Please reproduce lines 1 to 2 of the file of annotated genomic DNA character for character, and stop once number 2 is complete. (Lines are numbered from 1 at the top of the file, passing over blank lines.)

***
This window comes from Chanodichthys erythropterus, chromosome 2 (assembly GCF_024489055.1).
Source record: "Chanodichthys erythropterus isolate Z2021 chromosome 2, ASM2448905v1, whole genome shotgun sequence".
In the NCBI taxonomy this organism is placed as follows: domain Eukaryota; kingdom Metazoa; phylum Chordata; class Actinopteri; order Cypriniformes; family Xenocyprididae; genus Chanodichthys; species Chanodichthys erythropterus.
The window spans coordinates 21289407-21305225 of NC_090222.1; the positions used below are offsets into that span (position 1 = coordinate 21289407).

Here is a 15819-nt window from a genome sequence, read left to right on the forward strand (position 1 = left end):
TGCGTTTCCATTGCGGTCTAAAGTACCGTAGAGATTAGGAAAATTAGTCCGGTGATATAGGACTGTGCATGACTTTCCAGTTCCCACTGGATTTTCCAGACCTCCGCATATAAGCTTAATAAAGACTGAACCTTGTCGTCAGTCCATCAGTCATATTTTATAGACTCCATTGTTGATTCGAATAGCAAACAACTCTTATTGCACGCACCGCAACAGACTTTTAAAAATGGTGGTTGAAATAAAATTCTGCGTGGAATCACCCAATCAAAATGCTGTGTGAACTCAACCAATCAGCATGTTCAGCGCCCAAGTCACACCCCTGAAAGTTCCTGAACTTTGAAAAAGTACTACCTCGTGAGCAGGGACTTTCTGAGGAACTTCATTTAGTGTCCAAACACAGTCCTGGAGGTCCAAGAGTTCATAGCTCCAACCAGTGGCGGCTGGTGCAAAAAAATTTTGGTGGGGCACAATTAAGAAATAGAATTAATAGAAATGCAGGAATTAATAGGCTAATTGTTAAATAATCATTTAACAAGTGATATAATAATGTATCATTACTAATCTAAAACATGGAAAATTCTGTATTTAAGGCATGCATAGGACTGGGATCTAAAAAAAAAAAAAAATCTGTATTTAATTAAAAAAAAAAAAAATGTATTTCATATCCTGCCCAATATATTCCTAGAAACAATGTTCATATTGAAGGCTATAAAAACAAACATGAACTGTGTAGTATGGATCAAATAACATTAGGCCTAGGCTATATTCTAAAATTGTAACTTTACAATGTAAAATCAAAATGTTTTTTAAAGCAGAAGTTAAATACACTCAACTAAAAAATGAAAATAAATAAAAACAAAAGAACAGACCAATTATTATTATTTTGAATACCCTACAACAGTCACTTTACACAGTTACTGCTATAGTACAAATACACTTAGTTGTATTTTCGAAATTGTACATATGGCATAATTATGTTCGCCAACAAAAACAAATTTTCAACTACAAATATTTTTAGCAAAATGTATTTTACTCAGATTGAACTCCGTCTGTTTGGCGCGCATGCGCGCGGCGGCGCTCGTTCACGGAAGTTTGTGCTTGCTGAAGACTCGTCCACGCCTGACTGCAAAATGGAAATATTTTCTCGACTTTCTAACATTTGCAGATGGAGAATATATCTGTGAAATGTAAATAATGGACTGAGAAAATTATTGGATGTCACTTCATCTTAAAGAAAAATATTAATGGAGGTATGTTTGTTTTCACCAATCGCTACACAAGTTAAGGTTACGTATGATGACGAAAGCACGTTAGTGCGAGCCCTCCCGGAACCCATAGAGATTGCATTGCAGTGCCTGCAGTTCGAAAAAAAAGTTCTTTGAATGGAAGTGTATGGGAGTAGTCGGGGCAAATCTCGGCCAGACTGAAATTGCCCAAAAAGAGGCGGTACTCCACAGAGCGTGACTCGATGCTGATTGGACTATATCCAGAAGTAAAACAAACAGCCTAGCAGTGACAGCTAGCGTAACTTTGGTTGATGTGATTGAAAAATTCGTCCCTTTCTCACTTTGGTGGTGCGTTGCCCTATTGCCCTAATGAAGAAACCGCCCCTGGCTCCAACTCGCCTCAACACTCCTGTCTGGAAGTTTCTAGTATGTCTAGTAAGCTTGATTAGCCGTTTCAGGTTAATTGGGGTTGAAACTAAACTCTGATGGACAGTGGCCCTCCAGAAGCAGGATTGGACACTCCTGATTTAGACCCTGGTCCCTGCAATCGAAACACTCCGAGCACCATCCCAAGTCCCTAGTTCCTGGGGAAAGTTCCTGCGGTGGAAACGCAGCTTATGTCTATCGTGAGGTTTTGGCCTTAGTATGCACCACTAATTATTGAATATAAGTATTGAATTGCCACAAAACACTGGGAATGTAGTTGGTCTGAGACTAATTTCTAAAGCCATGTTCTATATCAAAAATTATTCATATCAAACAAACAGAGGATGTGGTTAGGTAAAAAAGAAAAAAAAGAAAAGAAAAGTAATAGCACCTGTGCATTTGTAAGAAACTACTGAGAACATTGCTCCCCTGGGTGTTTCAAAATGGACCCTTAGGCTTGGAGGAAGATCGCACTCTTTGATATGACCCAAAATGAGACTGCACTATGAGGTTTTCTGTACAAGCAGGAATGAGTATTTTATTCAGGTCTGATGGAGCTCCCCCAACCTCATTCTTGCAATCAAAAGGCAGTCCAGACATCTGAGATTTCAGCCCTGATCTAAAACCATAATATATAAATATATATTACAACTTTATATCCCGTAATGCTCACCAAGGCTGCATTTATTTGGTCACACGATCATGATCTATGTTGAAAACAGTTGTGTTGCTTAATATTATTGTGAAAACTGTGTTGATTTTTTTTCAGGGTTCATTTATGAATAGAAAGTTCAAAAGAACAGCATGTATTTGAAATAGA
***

This window comes from Chanodichthys erythropterus, chromosome 2 (assembly GCF_024489055.1).
Source record: "Chanodichthys erythropterus isolate Z2021 chromosome 2, ASM2448905v1, whole genome shotgun sequence".